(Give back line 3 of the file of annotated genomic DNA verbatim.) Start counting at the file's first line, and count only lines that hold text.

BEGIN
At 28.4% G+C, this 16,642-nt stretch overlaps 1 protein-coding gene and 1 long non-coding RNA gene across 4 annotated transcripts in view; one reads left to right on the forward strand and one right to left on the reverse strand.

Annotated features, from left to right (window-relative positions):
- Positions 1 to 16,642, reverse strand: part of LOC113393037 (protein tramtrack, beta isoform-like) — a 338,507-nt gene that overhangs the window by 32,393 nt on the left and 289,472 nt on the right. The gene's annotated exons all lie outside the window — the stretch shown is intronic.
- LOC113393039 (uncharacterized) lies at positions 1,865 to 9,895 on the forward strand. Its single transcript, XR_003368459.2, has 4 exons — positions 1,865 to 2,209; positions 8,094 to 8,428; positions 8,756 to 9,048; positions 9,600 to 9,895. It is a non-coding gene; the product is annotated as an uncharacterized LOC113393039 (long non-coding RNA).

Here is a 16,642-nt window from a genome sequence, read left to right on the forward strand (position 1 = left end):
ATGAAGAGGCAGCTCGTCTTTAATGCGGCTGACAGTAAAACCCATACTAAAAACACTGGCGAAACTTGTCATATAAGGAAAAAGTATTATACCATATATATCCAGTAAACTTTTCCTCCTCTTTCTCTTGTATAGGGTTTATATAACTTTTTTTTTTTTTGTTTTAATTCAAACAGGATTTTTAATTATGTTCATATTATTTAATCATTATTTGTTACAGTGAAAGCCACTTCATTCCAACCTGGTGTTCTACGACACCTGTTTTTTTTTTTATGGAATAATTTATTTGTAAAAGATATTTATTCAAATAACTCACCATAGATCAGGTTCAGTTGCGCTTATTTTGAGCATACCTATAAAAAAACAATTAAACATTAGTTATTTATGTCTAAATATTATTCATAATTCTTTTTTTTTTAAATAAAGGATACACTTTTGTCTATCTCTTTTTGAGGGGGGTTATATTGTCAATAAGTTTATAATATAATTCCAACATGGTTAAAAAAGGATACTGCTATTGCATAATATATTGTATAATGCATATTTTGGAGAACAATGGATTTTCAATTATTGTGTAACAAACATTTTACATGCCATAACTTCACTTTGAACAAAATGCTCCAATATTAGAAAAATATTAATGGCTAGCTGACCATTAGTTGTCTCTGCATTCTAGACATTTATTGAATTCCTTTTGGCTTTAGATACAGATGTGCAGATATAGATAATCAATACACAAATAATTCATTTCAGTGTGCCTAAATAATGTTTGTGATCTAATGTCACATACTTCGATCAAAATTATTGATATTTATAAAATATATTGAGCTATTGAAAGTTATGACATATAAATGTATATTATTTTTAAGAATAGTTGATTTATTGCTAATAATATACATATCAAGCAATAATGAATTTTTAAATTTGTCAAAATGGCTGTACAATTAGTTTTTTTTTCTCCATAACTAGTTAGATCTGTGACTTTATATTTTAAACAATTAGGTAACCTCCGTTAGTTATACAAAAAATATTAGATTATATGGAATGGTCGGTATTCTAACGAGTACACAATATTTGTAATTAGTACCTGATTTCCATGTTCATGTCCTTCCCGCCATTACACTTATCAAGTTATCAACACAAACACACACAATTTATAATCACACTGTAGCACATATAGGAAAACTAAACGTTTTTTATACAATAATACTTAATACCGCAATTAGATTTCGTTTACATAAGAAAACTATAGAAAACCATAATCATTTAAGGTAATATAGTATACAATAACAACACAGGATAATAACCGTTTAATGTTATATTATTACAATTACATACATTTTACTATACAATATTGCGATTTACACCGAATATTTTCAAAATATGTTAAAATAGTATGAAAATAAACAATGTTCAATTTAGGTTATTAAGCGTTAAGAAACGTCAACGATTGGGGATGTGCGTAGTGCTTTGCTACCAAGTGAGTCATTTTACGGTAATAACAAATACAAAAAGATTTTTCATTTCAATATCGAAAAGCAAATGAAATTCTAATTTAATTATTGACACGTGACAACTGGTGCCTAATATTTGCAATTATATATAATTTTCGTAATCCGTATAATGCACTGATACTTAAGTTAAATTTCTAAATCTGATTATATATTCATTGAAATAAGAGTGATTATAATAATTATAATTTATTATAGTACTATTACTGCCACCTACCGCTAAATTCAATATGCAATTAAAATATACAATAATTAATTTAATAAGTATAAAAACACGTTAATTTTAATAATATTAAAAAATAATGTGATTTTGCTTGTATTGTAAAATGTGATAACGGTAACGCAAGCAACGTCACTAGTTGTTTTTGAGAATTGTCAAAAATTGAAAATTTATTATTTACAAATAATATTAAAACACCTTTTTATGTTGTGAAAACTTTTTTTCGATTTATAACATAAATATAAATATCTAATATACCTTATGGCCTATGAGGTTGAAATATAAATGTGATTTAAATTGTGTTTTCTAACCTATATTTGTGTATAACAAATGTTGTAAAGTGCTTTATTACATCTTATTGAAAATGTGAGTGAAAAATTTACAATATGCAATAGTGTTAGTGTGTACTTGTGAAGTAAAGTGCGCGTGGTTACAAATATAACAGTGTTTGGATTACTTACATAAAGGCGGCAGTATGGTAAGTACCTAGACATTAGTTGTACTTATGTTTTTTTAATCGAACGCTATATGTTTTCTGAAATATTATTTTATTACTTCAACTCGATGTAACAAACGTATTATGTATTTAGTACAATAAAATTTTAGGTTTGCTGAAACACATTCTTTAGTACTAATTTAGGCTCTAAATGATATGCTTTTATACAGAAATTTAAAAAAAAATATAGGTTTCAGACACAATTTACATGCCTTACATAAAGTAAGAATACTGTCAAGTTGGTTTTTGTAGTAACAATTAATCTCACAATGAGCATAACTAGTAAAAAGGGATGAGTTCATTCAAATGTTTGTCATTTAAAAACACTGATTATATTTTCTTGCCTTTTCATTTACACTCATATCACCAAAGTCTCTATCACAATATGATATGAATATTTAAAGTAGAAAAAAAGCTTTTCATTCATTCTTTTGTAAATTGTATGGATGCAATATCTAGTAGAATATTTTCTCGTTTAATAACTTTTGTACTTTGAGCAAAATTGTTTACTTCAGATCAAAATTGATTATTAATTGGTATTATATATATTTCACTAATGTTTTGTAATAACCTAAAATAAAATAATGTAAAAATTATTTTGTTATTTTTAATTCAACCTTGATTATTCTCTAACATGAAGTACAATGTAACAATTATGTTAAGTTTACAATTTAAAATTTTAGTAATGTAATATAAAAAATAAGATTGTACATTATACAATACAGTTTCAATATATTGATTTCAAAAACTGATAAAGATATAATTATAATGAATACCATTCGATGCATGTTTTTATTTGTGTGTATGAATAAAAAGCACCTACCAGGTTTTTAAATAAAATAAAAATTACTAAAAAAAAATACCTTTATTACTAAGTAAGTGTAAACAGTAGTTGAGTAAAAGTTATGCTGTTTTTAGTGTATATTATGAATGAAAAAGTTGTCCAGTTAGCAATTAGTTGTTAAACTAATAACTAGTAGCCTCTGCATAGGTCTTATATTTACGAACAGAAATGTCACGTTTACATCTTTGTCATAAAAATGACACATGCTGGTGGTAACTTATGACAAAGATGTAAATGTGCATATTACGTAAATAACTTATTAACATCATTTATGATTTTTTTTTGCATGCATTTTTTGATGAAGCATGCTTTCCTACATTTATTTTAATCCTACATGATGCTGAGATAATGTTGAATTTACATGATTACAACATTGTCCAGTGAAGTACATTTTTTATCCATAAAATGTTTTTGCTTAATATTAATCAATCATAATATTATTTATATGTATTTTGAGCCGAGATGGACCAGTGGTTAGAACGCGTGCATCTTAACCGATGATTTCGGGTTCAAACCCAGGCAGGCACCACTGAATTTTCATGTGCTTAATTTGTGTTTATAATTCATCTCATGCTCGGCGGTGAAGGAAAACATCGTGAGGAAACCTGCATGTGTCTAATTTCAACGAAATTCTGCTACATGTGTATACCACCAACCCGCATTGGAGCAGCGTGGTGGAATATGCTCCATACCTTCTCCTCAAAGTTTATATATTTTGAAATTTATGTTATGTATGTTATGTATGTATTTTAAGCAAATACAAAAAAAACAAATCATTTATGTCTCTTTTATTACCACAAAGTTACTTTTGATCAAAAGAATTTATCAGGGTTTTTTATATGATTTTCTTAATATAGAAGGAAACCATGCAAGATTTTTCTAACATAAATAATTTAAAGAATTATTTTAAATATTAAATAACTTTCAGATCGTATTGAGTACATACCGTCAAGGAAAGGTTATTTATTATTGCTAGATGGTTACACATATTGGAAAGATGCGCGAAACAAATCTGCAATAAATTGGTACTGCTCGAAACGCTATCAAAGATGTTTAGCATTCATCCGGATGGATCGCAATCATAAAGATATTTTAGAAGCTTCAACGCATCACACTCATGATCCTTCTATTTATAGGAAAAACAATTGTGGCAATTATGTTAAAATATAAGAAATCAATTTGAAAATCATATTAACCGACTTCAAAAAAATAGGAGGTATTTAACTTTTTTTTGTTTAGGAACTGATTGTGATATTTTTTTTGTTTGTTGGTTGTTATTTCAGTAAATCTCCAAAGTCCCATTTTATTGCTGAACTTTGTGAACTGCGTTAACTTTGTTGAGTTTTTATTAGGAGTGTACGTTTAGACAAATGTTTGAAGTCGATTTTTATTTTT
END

- Positions 1 to 16,642, reverse strand: part of LOC113393037 (protein tramtrack, beta isoform-like) — a 338,507-nt gene that overhangs the window by 32,393 nt on the left and 289,472 nt on the right. The gene's annotated exons all lie outside the window — the stretch shown is intronic.